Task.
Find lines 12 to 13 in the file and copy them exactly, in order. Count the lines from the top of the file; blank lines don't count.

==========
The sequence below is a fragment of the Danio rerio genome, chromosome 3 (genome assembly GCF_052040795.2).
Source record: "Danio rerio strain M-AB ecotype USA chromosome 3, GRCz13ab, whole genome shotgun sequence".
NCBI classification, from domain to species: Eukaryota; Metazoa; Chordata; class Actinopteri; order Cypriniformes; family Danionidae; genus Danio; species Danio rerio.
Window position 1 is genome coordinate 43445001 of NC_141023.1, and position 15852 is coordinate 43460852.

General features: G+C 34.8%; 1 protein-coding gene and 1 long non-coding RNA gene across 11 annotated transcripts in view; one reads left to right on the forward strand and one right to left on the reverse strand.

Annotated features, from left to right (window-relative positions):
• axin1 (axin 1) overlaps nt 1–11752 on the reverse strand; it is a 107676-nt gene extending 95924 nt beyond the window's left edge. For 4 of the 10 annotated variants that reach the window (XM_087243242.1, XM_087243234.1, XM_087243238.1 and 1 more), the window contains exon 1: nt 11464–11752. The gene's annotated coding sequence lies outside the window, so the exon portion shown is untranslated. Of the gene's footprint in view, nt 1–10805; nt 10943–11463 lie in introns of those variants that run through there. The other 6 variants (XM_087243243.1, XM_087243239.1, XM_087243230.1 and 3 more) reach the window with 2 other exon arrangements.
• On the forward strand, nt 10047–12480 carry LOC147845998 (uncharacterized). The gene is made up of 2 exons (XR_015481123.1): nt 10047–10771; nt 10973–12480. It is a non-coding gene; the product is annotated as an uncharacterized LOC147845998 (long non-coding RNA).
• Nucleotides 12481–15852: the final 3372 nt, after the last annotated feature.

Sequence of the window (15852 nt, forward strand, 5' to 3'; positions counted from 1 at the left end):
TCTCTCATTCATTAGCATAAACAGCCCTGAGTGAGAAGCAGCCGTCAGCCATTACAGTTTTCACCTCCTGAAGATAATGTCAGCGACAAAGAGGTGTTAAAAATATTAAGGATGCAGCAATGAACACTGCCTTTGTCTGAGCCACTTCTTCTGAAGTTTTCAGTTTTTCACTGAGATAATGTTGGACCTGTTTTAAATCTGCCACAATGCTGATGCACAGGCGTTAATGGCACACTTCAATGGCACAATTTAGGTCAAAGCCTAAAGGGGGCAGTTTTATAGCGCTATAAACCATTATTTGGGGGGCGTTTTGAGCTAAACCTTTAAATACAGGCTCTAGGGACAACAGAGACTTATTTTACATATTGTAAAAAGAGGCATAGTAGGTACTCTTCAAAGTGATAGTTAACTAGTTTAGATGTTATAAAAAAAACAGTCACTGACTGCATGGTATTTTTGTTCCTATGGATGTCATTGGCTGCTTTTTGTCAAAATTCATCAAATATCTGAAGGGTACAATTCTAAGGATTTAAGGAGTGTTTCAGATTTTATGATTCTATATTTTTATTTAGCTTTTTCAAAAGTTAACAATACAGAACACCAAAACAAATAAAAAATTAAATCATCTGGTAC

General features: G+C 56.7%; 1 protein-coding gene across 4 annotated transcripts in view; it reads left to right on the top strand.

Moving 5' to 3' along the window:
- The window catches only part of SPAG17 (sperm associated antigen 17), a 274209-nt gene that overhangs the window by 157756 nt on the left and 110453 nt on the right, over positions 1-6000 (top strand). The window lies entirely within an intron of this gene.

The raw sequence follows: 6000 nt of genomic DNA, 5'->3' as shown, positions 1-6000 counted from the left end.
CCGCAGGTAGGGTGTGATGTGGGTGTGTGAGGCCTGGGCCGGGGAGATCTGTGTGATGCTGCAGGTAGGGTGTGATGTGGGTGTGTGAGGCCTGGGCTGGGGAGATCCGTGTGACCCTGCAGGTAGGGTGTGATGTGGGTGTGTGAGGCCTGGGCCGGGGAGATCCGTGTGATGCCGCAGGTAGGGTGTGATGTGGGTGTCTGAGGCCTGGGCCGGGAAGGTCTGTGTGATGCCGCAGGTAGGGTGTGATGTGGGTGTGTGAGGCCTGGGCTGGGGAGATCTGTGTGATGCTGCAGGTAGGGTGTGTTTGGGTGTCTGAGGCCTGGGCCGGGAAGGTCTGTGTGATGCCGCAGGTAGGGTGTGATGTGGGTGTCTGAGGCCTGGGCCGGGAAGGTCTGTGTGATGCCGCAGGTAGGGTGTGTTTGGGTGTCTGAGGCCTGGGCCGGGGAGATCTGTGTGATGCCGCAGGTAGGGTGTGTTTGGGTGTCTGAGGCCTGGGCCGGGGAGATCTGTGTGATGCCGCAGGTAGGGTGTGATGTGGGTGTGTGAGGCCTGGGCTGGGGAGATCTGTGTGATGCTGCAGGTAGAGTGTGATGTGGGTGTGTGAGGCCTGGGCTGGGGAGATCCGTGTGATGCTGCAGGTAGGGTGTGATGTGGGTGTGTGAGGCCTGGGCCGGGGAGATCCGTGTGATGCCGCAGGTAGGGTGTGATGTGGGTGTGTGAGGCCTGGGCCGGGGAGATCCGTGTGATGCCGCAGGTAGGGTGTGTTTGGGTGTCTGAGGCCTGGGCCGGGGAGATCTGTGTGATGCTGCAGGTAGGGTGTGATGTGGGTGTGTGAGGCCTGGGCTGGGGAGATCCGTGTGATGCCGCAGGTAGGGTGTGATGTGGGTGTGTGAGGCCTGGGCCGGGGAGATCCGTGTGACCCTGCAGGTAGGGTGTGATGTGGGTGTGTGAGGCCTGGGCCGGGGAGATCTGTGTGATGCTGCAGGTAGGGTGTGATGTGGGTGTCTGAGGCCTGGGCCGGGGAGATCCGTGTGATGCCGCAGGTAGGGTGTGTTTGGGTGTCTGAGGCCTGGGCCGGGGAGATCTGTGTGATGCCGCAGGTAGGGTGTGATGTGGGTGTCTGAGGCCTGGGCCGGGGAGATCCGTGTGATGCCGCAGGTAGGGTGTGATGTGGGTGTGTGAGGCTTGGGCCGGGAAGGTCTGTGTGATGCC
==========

General features: G+C 56.7%; 1 protein-coding gene across 4 annotated transcripts in view; it reads left to right on the top strand.

Moving 5' to 3' along the window: